group = cars.groupby(cars.make) 
mean_price = pd.DataFrame(group.price.mean()) 
mean_price.reset_index(level=0, inplace=True) 
makes = pd.merge(makes, mean_price, how='left', on='make') 

The last step for this part is to show the graph. Two new imports are required to plot it.
We'll start by creating the labels that will show the make, numbers of items, and mean price.
Next, use squarify to divide in rectangles and size them according to the number of items. The essential parameters are sizes and label. The rest are purely cosmetic.

The last two lines are to hide the axis and show the plot. Depending on your environment, that final step might not be necessary.

import matplotlib.pyplot as plt 
import squarify 

labels = ["%s\n%d items\nMean price: %d€" % (label) for label in 
	zip(makes['make'], makes['size'], makes['price'])] 
squarify.plot(sizes=makes['size'], label=labels, alpha=.8, 
	color=plt.cm.tab20c.colors, edgecolor="white", linewidth=2) 
plt.axis('off') 
plt.show() 

Visualizing Fuel Types

We will take a look at fuels now, but grouping the electrics and Others.

cars['fuel'] = cars['fuel'].replace( 
	['Electric/Gasoline', 'Electric/Diesel', 'Electric'], 
	'Electric') 
cars['fuel'] = cars['fuel'].replace( 
	['CNG', 'LPG', 'Others', '-/- (Fuel)', 'Ethanol', 'Hydrogen'], 
	'Others') 

And then calculate the totals similar to the previous case, but now plotting a pie chart. This code block is longer but looks like the last one, so no need to explain a lot.

Summarized, create a new data frame with value counts, group by fuel, and extract means. Then, merge those two. Prepare the labels just as before and plot the pie chart.

fuels = pd.DataFrame(cars['fuel'].value_counts()) 
group = cars.groupby(cars['fuel']) 
mean_price = pd.DataFrame(group.price.mean()) 
mean_price.reset_index(level=0, inplace=True) 
fuels.reset_index(level=0, inplace=True) 
fuels.columns = ('fuel', 'size') 
fuels = pd.merge(fuels, mean_price, how='left', on='fuel') 
 
labels = ["%s\n%d items\nMean price: %d€" % (label) for label in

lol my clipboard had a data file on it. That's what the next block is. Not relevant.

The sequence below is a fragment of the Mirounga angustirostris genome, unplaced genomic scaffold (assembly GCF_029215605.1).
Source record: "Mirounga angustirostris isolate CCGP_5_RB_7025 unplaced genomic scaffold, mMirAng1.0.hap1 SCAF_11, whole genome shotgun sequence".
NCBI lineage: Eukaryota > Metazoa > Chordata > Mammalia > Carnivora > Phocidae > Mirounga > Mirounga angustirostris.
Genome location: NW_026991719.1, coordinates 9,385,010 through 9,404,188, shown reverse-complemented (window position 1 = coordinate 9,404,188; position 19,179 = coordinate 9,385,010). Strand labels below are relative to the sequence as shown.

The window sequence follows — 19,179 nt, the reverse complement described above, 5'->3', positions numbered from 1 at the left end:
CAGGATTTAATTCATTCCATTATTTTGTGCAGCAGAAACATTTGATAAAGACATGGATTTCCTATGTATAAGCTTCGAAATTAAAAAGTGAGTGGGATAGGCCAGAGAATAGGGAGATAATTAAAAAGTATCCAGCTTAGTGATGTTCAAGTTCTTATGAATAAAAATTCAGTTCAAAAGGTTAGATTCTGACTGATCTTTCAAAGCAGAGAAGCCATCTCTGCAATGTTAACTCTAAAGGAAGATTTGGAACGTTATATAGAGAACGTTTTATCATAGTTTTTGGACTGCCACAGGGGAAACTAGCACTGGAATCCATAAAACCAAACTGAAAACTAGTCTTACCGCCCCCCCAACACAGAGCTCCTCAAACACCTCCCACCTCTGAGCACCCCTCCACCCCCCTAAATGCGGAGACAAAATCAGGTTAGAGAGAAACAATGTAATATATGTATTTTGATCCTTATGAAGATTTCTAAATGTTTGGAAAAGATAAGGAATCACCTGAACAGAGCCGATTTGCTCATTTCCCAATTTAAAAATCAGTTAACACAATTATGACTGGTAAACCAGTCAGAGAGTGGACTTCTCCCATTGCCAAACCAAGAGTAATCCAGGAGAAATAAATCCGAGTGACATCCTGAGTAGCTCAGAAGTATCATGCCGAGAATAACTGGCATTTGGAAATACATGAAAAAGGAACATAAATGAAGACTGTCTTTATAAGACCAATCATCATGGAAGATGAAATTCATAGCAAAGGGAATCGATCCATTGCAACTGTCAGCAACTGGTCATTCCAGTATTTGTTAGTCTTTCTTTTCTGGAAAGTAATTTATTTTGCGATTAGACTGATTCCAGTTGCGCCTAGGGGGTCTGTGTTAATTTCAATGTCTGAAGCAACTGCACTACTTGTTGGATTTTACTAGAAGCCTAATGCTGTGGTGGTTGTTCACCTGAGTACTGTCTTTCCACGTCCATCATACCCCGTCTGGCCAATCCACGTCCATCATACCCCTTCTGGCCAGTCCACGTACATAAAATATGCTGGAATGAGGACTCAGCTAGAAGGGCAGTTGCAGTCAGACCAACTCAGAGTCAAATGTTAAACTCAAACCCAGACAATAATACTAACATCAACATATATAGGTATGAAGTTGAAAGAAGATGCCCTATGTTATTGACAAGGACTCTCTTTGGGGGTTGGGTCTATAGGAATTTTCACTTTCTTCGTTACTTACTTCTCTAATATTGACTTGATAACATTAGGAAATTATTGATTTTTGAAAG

zip(fuels['fuel'], fuels['size'], fuels['price'])] 
fig1, ax1 = plt.subplots() 
ax1.pie(fuels['size'], labels=labels, 
	autopct='%1.1f%%', startangle=15, colors=plt.cm.Set1.colors) 
ax1.axis('equal') 
plt.show() 
Fuel Percentage on Dataset

Fuel types per Year

In this kind of exploratory analysis, sometimes we try things out or follow a hunch. In this case, we thought that electrics are getting trendy and diesel is on (a relative) decline.

To test that, we only need to create a countplot: count how many cars from each fuel type are on the dataset per year. We are going to show the results after the grouping we did in a previous step. That will avoid some noise and plot similar fuel types together (i.e., Electric and Electric/Gasoline).

We will use the seaborn library. With just year for the x-axis and fuel for the grouping, it will handle the rest autonomously.

import seaborn as sns 
 
sns.countplot(x="year", hue="fuel", data=cars) 
plt.show() 
Car Fuel by Year
Click to open the image in fullscreen

We were right, but that's not the essential point. It is that we proved our hypothesis in a few minutes with a simple graph.

What about the price?

You probably noticed that we didn't even mention which is perhaps the most relevant column: price. That's not a slip from our side.

We will write a second part that will explain how price is related to other variables and compare different price prediction algorithms.

Subscribe below so we can share it when published. Never miss great content again!

UPDATE: You can continue reading the second part.

Conclusion

As we've seen, importing CSV data into python pandas is relatively easy. It gets more complicated as we start to look for insights. Some simple functions like head or describe will give us much information.

With all that early knowledge, we can use graphs to visualize how the data is distributed and even how variables evolve - like fuel types. We can use that knowledge to form hypotheses and quickly prove or disprove them.